Tempura (天ぷら) are pieces of lightly battered, deep fried seafood and vegetables. Introduced to Japan during the 16th century by the Portuguese in Nagasaki, tempura has developed over the centuries into a popular Japanese dish both inside and outside of Japan. Tempura can be found in many types of restaurants across the country, where it is commonly served as a main dish, side dish or as a topping for tendon rice bowls, or udon and soba noodle dishes. The following are some of the most popular varieties of tempura pieces:

Ebi (えび, shrimp/prawn)

Sakana (魚, fish)

Nasu (なす, eggplant)

Kinoko (きのこ, mushrooms)

Kabocha (かぼちゃ, pumpkin)

Satsumaimo (さつまいも, sweet potato)

Shiso (しそ, perilla)

Kakiage (かき揚げ)

Where to find tempura

The best place to try tempura are restaurants specialized in the dish, known as tempura-ya. Tempura-ya have the reputation of being high-class restaurants, where customers often sit at the counter and watch as the chef prepares one tempura piece after the other. A meal at upmarket establishments typically costs 5000 yen or more. However, cheaper tempura-ya are also popular, with set meals and tendon rice bowls typically available for 800 to 3000 yen.

Casual restaurants such as izakaya, family restaurants, shokudo, and udon and soba restaurants also serve tempura as part of a set meal or as a side dish. Prices vary but typically range from 600 to 2000 yen. Tendon (tempura rice bowls) are also common with prices starting from around 800 yen. Supermarkets and department store basement food floors (depachika) also sell individual pieces of tempura for about 100 to 400 yen per piece.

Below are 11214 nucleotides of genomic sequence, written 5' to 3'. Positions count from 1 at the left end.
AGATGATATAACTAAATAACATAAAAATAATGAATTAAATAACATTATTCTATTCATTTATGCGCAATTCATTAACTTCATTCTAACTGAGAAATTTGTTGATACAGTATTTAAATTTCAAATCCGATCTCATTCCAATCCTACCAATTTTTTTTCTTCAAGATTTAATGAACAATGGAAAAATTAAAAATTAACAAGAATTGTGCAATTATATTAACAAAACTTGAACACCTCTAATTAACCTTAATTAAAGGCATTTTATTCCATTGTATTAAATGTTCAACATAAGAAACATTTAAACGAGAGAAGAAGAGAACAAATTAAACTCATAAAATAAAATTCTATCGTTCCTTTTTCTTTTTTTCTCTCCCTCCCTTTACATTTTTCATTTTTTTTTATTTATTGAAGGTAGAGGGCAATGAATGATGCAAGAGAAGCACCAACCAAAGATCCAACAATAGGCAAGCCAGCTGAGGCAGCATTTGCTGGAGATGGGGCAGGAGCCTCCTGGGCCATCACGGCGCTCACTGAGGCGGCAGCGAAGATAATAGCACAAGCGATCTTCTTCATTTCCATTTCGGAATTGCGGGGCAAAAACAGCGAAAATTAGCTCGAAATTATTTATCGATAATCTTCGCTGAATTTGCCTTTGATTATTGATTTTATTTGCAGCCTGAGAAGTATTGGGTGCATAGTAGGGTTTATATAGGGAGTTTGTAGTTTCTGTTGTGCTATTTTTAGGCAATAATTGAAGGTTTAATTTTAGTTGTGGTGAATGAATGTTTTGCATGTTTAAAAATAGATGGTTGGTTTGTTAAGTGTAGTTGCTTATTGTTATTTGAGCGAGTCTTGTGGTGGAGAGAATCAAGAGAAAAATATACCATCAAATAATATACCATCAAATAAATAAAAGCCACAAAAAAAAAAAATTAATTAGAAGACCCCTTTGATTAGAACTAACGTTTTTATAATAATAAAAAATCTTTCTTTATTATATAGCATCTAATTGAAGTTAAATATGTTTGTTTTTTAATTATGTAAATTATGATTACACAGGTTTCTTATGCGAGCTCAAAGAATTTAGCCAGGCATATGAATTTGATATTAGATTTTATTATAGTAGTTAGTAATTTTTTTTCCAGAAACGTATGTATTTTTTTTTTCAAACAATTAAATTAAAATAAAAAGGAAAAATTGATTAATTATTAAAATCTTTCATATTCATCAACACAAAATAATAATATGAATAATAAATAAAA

How to eat tempura

At upmarket tempura-ya, the chef will typically serve the tempura starting with lighter flavored items like shrimp and fish, before moving towards stronger flavored items like root vegetables. Fish and shrimp tempura can be eaten in their entirety, however many people leave the heads and tails if present.

Tempura pieces are usually individually seasoned with salt or dipped into a dipping sauce before eaten. Usually only one of the two types of seasonings is available, depending on the establishment. Salt is sometimes matcha or wasabi flavored, while dipping sauces are often accompanied by a small bowl of grated daikon (giant white radish) to be added into the sauce.

Tendon rice bowls are served with a sweet and savory sauce already drizzled over the tempura and usually come with pickles and miso soup. There is no need to further season the tempura pieces. Tempura served as toppings in noodle soups, too, do not usually come with any additional seasonings.